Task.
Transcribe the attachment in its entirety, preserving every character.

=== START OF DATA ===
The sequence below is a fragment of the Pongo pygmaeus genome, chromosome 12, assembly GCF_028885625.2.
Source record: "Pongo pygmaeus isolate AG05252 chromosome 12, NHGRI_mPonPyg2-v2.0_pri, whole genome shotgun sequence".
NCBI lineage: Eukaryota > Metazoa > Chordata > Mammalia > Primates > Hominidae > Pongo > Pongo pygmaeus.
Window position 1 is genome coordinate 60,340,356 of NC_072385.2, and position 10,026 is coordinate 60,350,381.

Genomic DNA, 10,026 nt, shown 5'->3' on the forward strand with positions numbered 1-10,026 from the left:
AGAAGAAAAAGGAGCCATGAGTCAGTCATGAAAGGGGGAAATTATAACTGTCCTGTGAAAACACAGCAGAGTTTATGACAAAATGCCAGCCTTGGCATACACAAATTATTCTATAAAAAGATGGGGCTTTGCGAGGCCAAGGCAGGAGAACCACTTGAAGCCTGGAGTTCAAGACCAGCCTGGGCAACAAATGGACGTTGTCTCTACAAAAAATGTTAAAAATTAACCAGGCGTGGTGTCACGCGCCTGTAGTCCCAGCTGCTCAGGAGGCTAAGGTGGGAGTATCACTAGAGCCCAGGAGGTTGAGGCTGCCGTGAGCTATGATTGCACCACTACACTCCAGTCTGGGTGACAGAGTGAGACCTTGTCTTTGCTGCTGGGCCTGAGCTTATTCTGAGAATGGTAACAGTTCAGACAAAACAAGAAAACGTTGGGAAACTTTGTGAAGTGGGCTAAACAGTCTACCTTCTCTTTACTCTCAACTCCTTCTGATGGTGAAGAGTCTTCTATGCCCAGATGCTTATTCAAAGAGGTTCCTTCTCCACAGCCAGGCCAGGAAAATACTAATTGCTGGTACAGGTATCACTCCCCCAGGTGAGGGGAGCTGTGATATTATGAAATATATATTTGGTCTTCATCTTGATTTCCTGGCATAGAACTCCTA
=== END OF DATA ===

The sequence below is a fragment of the Pongo pygmaeus genome, chromosome 12, assembly GCF_028885625.2.
Source record: "Pongo pygmaeus isolate AG05252 chromosome 12, NHGRI_mPonPyg2-v2.0_pri, whole genome shotgun sequence".
NCBI lineage: Eukaryota > Metazoa > Chordata > Mammalia > Primates > Hominidae > Pongo > Pongo pygmaeus.
Window position 1 is genome coordinate 60,340,356 of NC_072385.2, and position 10,026 is coordinate 60,350,381.

Genomic DNA, 10,026 nt, shown 5'->3' on the forward strand with positions numbered 1-10,026 from the left:
AGAAGAAAAAGGAGCCATGAGTCAGTCATGAAAGGGGGAAATTATAACTGTCCTGTGAAAACACAGCAGAGTTTATGACAAAATGCCAGCCTTGGCATACACAAATTATTCTATAAAAAGATGGGGCTTTGCGAGGCCAAGGCAGGAGAACCACTTGAAGCCTGGAGTTCAAGACCAGCCTGGGCAACAAATGGACGTTGTCTCTACAAAAAATGTTAAAAATTAACCAGGCGTGGTGTCACGCGCCTGTAGTCCCAGCTGCTCAGGAGGCTAAGGTGGGAGTATCACTAGAGCCCAGGAGGTTGAGGCTGCCGTGAGCTATGATTGCACCACTACACTCCAGTCTGGGTGACAGAGTGAGACCTTGTCTTTGCTGCTGGGCCTGAGCTTATTCTGAGAATGGTAACAGTTCAGACAAAACAAGAAAACGTTGGGAAACTTTGTGAAGTGGGCTAAACAGTCTACCTTCTCTTTACTCTCAACTCCTTCTGATGGTGAAGAGTCTTCTATGCCCAGATGCTTATTCAAAGAGGTTCCTTCTCCACAGCCAGGCCAGGAAAATACTAATTGCTGGTACAGGTATCACTCCCCCAGGTGAGGGGAGCTGTGATATTATGAAATATATATTTGGTCTTCATCTTGATTTCCTGGCATAGAACTCCTA